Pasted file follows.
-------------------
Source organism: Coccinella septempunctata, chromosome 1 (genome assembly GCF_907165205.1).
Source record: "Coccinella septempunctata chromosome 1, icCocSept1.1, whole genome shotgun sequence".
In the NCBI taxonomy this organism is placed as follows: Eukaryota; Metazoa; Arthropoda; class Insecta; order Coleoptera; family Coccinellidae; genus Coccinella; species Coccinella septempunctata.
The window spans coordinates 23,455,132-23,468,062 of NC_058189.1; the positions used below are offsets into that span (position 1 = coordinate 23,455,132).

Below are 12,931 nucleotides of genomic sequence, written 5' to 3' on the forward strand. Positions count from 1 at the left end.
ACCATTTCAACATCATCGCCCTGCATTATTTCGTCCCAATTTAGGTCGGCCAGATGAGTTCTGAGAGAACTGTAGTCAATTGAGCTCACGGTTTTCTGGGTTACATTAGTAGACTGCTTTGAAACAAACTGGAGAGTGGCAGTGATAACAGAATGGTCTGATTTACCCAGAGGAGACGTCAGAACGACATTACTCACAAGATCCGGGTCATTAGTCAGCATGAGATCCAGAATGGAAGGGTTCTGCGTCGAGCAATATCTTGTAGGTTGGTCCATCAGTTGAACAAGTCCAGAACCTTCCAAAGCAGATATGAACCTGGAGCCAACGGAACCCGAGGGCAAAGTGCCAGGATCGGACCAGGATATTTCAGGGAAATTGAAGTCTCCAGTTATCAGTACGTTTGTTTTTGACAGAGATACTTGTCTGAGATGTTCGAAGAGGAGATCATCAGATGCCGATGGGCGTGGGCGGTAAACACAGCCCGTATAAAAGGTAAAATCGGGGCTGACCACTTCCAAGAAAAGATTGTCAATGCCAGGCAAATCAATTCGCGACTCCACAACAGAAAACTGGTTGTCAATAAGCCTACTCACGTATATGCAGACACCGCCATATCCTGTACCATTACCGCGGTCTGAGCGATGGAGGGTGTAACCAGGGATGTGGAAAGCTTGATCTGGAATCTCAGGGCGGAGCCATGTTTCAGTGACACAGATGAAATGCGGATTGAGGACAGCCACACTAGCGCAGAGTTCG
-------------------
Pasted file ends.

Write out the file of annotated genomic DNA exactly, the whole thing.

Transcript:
Source organism: Coccinella septempunctata, chromosome 1 (genome assembly GCF_907165205.1).
Source record: "Coccinella septempunctata chromosome 1, icCocSept1.1, whole genome shotgun sequence".
In the NCBI taxonomy this organism is placed as follows: Eukaryota; Metazoa; Arthropoda; class Insecta; order Coleoptera; family Coccinellidae; genus Coccinella; species Coccinella septempunctata.
The window spans coordinates 23,455,132-23,468,062 of NC_058189.1; the positions used below are offsets into that span (position 1 = coordinate 23,455,132).

Below are 12,931 nucleotides of genomic sequence, written 5' to 3' on the forward strand. Positions count from 1 at the left end.
ACCATTTCAACATCATCGCCCTGCATTATTTCGTCCCAATTTAGGTCGGCCAGATGAGTTCTGAGAGAACTGTAGTCAATTGAGCTCACGGTTTTCTGGGTTACATTAGTAGACTGCTTTGAAACAAACTGGAGAGTGGCAGTGATAACAGAATGGTCTGATTTACCCAGAGGAGACGTCAGAACGACATTACTCACAAGATCCGGGTCATTAGTCAGCATGAGATCCAGAATGGAAGGGTTCTGCGTCGAGCAATATCTTGTAGGTTGGTCCATCAGTTGAACAAGTCCAGAACCTTCCAAAGCAGATATGAACCTGGAGCCAACGGAACCCGAGGGCAAAGTGCCAGGATCGGACCAGGATATTTCAGGGAAATTGAAGTCTCCAGTTATCAGTACGTTTGTTTTTGACAGAGATACTTGTCTGAGATGTTCGAAGAGGAGATCATCAGATGCCGATGGGCGTGGGCGGTAAACACAGCCCGTATAAAAGGTAAAATCGGGGCTGACCACTTCCAAGAAAAGATTGTCAATGCCAGGCAAATCAATTCGCGACTCCACAACAGAAAACTGGTTGTCAATAAGCCTACTCACGTATATGCAGACACCGCCATATCCTGTACCATTACCGCGGTCTGAGCGATGGAGGGTGTAACCAGGGATGTGGAAAGCTTGATCTGGAATCTCAGGGCGGAGCCATGTTTCAGTGACACAGATGAAATGCGGATTGAGGACAGCCACACTAGCGCAGAGTTCG